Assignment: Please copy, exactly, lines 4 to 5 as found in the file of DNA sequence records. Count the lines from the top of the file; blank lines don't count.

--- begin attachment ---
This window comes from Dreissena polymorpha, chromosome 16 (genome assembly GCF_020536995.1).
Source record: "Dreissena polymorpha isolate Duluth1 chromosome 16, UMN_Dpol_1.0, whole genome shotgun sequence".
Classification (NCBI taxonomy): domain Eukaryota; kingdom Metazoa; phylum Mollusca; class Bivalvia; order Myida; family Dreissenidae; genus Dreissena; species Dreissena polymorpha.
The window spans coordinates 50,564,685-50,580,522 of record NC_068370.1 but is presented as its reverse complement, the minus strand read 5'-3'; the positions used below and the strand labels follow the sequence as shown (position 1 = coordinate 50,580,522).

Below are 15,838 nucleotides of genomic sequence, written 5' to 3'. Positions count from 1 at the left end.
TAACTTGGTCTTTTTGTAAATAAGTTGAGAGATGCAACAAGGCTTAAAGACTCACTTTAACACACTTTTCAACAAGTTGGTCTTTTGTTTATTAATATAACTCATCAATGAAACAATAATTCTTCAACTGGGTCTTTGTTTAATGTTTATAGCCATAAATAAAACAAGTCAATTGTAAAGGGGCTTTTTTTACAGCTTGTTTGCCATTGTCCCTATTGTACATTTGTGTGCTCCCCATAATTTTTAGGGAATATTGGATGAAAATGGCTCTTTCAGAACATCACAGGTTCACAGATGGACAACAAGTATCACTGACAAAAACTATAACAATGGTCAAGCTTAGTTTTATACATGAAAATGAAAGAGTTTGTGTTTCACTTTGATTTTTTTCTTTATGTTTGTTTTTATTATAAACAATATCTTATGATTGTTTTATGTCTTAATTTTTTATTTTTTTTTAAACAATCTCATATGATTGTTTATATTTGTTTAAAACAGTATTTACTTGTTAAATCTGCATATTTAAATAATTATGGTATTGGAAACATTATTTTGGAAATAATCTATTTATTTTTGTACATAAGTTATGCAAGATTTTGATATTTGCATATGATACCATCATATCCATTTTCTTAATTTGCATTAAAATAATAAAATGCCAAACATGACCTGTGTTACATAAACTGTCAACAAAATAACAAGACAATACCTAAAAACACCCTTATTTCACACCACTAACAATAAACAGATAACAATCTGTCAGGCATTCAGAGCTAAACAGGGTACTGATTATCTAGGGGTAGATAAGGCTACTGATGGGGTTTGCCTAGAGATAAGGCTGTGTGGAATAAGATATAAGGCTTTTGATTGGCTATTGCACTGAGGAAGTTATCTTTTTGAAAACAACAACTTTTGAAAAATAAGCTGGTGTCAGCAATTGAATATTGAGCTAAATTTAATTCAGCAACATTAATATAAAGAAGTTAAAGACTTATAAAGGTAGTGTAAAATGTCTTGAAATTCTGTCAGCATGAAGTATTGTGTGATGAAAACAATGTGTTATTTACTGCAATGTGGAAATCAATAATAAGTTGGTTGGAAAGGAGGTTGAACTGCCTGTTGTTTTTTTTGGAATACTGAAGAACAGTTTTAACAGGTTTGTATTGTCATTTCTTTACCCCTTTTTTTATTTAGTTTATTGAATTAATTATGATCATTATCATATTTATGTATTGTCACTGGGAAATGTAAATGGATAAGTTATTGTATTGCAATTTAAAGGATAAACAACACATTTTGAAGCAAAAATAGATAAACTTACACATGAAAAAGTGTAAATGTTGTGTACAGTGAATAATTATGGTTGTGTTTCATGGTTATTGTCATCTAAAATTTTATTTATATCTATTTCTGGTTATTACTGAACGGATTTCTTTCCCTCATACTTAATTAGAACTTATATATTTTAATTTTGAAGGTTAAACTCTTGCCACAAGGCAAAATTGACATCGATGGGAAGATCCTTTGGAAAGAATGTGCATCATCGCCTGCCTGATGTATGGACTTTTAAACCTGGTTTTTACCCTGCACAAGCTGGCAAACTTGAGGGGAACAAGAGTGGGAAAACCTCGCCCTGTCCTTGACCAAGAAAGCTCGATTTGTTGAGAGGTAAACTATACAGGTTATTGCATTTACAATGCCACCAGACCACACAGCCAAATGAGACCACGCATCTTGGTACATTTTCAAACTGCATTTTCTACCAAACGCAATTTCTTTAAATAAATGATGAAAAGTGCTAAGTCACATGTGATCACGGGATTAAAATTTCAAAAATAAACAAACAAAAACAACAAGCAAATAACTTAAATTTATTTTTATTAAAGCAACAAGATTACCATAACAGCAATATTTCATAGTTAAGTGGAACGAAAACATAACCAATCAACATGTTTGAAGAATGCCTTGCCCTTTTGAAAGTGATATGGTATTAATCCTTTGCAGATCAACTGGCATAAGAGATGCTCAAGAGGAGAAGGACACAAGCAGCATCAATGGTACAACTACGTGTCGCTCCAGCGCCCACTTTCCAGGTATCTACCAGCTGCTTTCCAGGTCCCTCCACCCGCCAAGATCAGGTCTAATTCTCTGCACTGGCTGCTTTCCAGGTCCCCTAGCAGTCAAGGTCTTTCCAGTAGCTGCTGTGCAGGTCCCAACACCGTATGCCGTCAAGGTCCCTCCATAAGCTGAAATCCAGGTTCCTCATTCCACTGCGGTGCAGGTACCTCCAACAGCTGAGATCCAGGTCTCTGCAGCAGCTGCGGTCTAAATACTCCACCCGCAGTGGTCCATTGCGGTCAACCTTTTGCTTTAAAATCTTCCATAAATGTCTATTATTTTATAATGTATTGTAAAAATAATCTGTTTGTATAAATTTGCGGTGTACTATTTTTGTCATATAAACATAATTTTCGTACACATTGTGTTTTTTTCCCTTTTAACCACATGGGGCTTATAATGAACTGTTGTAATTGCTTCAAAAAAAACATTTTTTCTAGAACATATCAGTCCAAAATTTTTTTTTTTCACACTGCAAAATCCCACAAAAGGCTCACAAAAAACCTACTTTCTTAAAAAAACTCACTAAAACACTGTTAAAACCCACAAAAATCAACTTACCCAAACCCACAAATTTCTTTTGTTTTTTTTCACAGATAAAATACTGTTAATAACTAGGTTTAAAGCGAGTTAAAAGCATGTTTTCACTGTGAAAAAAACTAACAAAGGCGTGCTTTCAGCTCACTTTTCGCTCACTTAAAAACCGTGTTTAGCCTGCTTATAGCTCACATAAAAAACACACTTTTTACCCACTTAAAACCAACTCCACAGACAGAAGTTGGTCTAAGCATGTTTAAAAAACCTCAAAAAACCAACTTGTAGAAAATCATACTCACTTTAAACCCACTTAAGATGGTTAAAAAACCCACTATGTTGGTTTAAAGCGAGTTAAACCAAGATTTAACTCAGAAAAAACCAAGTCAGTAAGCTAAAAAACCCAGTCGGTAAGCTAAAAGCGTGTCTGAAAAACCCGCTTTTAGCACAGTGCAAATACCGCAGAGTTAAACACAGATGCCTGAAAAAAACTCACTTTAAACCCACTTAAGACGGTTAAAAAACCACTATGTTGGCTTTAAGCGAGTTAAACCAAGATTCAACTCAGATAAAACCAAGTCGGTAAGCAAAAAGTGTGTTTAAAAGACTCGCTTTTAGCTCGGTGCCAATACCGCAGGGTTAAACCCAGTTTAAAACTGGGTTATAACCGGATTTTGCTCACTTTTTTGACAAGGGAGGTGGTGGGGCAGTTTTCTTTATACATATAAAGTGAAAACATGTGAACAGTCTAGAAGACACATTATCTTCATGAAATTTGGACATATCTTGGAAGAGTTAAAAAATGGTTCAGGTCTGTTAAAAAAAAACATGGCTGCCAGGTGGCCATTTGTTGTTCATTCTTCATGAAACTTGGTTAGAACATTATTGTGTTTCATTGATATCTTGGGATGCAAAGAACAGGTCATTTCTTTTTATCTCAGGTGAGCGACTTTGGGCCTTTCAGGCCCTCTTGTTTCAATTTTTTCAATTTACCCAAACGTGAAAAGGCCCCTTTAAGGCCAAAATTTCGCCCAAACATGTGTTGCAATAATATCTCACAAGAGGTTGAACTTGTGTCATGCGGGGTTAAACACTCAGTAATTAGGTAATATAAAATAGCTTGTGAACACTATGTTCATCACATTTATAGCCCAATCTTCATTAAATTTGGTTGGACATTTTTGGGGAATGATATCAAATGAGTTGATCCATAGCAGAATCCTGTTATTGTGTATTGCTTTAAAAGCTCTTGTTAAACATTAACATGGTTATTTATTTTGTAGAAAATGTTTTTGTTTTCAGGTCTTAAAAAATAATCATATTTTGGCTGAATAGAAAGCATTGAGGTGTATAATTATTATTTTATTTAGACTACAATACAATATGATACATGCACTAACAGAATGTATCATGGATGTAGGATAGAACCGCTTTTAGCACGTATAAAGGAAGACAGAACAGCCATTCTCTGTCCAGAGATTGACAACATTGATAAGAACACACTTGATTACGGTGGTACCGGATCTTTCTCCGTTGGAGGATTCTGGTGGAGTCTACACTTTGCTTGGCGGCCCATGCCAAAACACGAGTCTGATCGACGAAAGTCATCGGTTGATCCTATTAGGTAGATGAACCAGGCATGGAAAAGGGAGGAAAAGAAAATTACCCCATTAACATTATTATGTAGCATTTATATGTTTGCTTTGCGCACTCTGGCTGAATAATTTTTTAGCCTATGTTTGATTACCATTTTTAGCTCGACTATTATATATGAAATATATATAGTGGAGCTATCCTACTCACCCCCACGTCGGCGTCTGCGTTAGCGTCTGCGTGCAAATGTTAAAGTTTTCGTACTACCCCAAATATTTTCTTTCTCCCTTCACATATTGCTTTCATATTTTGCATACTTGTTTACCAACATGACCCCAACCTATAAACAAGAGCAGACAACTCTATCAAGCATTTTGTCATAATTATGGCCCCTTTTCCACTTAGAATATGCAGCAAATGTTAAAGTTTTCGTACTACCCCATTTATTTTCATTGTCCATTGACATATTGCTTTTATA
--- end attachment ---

The window spans coordinates 50,564,685-50,580,522 of record NC_068370.1 but is presented as its reverse complement, the minus strand read 5'-3'; the positions used below and the strand labels follow the sequence as shown (position 1 = coordinate 50,580,522).

Below are 15,838 nucleotides of genomic sequence, written 5' to 3'. Positions count from 1 at the left end.